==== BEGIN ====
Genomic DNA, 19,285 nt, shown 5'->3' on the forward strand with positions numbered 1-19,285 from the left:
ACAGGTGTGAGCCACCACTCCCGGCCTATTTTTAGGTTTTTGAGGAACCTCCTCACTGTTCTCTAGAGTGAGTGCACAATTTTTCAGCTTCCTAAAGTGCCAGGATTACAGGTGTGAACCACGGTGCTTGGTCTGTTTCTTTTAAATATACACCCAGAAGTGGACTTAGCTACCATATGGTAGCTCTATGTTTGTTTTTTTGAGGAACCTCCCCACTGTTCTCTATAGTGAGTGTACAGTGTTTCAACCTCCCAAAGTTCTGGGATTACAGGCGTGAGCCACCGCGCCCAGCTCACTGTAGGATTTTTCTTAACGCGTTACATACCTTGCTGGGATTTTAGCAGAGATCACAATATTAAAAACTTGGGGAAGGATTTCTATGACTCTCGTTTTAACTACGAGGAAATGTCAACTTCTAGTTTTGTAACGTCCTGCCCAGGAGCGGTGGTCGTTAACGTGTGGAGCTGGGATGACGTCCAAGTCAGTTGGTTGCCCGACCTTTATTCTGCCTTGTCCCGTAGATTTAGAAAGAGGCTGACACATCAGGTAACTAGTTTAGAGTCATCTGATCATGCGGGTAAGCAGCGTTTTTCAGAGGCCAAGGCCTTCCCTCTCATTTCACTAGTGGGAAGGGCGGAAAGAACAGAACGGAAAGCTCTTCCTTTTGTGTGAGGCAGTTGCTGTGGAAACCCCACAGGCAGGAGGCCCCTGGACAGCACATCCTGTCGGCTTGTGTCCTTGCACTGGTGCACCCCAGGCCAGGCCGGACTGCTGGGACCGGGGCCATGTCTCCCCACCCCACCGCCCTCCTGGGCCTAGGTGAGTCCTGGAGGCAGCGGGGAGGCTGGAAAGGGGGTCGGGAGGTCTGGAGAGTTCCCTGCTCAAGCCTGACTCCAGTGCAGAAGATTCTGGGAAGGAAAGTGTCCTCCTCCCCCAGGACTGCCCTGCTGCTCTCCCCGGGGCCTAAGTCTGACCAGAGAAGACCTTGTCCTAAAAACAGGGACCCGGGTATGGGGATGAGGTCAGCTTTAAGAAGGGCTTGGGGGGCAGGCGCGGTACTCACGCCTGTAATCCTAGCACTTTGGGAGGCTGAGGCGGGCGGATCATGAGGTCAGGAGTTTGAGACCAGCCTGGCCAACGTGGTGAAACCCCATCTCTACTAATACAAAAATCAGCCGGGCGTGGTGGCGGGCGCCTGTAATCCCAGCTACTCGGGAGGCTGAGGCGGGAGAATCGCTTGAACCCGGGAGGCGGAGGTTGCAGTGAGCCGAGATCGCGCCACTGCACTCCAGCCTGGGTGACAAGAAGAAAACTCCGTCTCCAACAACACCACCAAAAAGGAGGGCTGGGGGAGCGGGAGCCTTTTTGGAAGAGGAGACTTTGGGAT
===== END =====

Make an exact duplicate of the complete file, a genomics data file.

Genomic DNA, 19,285 nt, shown 5'->3' on the forward strand with positions numbered 1-19,285 from the left:
ACAGGTGTGAGCCACCACTCCCGGCCTATTTTTAGGTTTTTGAGGAACCTCCTCACTGTTCTCTAGAGTGAGTGCACAATTTTTCAGCTTCCTAAAGTGCCAGGATTACAGGTGTGAACCACGGTGCTTGGTCTGTTTCTTTTAAATATACACCCAGAAGTGGACTTAGCTACCATATGGTAGCTCTATGTTTGTTTTTTTGAGGAACCTCCCCACTGTTCTCTATAGTGAGTGTACAGTGTTTCAACCTCCCAAAGTTCTGGGATTACAGGCGTGAGCCACCGCGCCCAGCTCACTGTAGGATTTTTCTTAACGCGTTACATACCTTGCTGGGATTTTAGCAGAGATCACAATATTAAAAACTTGGGGAAGGATTTCTATGACTCTCGTTTTAACTACGAGGAAATGTCAACTTCTAGTTTTGTAACGTCCTGCCCAGGAGCGGTGGTCGTTAACGTGTGGAGCTGGGATGACGTCCAAGTCAGTTGGTTGCCCGACCTTTATTCTGCCTTGTCCCGTAGATTTAGAAAGAGGCTGACACATCAGGTAACTAGTTTAGAGTCATCTGATCATGCGGGTAAGCAGCGTTTTTCAGAGGCCAAGGCCTTCCCTCTCATTTCACTAGTGGGAAGGGCGGAAAGAACAGAACGGAAAGCTCTTCCTTTTGTGTGAGGCAGTTGCTGTGGAAACCCCACAGGCAGGAGGCCCCTGGACAGCACATCCTGTCGGCTTGTGTCCTTGCACTGGTGCACCCCAGGCCAGGCCGGACTGCTGGGACCGGGGCCATGTCTCCCCACCCCACCGCCCTCCTGGGCCTAGGTGAGTCCTGGAGGCAGCGGGGAGGCTGGAAAGGGGGTCGGGAGGTCTGGAGAGTTCCCTGCTCAAGCCTGACTCCAGTGCAGAAGATTCTGGGAAGGAAAGTGTCCTCCTCCCCCAGGACTGCCCTGCTGCTCTCCCCGGGGCCTAAGTCTGACCAGAGAAGACCTTGTCCTAAAAACAGGGACCCGGGTATGGGGATGAGGTCAGCTTTAAGAAGGGCTTGGGGGGCAGGCGCGGTACTCACGCCTGTAATCCTAGCACTTTGGGAGGCTGAGGCGGGCGGATCATGAGGTCAGGAGTTTGAGACCAGCCTGGCCAACGTGGTGAAACCCCATCTCTACTAATACAAAAATCAGCCGGGCGTGGTGGCGGGCGCCTGTAATCCCAGCTACTCGGGAGGCTGAGGCGGGAGAATCGCTTGAACCCGGGAGGCGGAGGTTGCAGTGAGCCGAGATCGCGCCACTGCACTCCAGCCTGGGTGACAAGAAGAAAACTCCGTCTCCAACAACACCACCAAAAAGGAGGGCTGGGGGAGCGGGAGCCTTTTTGGAAGAGGAGACTTTGGGAT